Gene Editing Investigations Mature With heart-1 Trial for Familial Hypercholesterolemia


Verve Therapeutics plans to expand evaluations into the US after an IND clearance was delayed by a clinical hold.

Editor's note: Verve Therapeutics has since deprioritized VERVE-101 in favor of its second-generation VERVE-102 CRISPR therapy for HeFH following grade 3 adverse events in the heart-1 trial. Click here to read more.

Following the first of its kind approval of Vertex Pharmaceuticals' and CRISPR Therapeutics’ CRISPR gene-edited cell therapy exagamglogene autotemcel (exa-cel), one forerunner in the clinical trial arena is Verve Therapeutics’ VERVE-101, an investigational gene-editing therapy intended to treat heterozygous familial hypercholesterolemia (HeFH).

Jonathan Weinsaft, MD

Jonathan Weinsaft, MD

“I think gene editing technology, whether it be CRISPR technology or other related approaches, has markedly enhanced our ability to target given pathogenic genes and perform editing, so as to correct deficits and hopefully, improve patient outcomes. We're beginning to see that in the cancer space. We haven't yet seen it as a transformative approach in the cardiovascular space. I see it as a longer-term horizon, and by that, I mean, 5 to 10 years. But, the advances over the past decade have been impressive, and I am optimistic about its potential long term,” Jonathan Weinsaft, MD, professor of medicine, Chief, Greenberg Division of Cardiology, Weill Cornell Medicine and New York-Presbyterian/Weill Cornell Medical Center, told CGTLive.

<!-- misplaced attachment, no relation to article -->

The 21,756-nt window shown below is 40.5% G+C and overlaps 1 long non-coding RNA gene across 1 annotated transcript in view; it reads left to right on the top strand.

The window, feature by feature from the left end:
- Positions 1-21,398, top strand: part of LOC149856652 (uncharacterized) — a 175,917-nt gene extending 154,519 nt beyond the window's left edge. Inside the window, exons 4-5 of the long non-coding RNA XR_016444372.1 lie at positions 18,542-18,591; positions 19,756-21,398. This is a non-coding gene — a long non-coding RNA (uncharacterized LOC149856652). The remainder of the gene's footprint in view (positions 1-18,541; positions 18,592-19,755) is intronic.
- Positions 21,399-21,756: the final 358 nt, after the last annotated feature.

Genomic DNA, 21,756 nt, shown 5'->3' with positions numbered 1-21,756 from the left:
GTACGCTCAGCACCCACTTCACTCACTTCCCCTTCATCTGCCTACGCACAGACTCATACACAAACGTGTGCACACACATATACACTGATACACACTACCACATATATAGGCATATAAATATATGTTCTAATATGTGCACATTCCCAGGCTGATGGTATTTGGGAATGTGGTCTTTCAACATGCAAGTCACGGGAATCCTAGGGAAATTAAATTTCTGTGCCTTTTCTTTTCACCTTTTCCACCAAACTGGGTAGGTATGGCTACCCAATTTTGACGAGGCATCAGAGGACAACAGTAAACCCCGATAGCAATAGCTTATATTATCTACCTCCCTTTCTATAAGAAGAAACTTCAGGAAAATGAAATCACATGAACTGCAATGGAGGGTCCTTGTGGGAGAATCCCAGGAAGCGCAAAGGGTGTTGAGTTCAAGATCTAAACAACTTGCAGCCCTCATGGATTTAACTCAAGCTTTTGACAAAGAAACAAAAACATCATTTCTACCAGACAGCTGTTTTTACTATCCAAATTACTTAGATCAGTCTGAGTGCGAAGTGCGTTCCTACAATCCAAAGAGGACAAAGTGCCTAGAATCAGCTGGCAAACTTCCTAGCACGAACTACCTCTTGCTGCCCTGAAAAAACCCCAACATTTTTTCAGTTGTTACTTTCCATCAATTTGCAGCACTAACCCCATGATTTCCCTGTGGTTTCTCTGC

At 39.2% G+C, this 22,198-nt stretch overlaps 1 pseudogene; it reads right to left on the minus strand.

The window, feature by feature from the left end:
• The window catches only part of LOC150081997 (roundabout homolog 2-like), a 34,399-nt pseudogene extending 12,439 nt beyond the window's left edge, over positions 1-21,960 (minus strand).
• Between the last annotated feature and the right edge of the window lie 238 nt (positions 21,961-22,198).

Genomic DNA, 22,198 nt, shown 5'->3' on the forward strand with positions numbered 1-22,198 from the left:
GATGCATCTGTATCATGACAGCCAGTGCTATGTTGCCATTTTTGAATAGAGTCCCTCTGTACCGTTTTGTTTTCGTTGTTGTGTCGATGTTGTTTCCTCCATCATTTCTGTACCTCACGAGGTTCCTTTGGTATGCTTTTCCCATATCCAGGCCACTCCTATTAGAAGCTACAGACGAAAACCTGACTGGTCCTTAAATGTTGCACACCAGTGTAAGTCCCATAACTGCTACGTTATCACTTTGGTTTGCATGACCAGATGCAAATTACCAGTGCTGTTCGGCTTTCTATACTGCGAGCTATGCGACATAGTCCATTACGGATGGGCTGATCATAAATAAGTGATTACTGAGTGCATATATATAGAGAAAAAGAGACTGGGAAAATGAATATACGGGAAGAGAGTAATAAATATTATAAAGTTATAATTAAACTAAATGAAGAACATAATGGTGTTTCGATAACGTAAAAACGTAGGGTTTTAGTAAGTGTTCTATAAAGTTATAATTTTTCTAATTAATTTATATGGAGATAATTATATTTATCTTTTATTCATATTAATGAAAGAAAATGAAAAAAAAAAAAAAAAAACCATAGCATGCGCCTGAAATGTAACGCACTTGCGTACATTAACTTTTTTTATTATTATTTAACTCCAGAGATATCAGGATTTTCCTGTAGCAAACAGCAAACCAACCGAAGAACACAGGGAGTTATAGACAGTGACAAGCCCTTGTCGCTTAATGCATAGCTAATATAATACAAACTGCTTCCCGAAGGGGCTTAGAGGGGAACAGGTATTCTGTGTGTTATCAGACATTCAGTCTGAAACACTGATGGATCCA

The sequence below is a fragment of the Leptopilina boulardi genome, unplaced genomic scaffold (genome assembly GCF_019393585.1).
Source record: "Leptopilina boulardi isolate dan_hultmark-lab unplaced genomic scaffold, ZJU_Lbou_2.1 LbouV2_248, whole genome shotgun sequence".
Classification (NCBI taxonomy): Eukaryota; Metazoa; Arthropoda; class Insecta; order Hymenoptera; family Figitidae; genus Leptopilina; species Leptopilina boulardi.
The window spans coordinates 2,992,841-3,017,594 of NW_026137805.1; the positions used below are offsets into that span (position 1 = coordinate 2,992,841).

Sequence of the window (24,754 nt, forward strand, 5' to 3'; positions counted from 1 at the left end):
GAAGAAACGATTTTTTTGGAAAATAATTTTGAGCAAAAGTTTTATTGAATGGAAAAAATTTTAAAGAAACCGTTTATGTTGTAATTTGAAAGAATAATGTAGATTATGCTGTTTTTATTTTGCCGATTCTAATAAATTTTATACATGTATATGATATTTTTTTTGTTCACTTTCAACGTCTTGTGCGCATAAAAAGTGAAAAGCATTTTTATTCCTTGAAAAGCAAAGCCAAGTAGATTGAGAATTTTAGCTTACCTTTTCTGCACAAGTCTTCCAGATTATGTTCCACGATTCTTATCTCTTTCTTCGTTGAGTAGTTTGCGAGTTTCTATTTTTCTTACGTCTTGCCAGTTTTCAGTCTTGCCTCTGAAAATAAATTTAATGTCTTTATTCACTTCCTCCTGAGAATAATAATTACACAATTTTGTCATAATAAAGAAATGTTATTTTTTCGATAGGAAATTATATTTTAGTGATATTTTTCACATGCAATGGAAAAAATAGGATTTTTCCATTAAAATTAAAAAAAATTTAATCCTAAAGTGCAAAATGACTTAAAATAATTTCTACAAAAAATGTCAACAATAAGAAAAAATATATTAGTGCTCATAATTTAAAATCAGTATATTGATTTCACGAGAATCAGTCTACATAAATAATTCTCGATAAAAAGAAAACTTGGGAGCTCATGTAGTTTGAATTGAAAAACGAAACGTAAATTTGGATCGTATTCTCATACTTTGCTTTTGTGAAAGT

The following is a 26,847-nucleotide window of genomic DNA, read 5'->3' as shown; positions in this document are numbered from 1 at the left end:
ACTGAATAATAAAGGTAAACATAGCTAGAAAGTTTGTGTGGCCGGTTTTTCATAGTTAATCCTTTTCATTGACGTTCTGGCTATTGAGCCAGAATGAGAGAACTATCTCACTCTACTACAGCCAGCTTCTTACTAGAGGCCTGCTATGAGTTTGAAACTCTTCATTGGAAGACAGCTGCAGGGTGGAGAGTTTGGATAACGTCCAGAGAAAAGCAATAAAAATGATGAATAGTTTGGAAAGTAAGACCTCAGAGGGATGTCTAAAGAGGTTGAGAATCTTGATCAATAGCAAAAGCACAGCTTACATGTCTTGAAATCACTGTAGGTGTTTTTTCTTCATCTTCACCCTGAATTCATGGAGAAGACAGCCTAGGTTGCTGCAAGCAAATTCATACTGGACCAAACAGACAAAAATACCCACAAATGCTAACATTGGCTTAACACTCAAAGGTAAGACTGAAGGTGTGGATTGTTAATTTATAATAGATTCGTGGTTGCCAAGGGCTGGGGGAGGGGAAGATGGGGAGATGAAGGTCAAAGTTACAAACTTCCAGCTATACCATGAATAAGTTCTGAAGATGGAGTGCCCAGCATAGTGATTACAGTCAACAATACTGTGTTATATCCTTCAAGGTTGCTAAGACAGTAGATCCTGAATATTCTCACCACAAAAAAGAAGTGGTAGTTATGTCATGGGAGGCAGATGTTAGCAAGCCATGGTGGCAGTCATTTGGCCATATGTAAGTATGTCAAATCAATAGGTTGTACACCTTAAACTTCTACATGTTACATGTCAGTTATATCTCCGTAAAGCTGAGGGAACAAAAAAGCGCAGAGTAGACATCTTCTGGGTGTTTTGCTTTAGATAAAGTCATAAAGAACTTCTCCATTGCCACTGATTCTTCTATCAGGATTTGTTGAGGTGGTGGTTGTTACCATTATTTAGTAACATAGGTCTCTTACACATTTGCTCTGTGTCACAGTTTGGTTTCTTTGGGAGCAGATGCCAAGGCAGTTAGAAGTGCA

VERVE-101 is a novel, investigational in-vivo base-editing CRISPR therapy designed to permanently turn off the PCSK9 gene in the liver to reduce levels of low-density lipoprotein cholesterol in patients with HeFH, a subtype of atherosclerotic cardiovascular disease (ASCVD).

Deepak Bhatt, MD, MPH

Deepak Bhatt, MD, MPH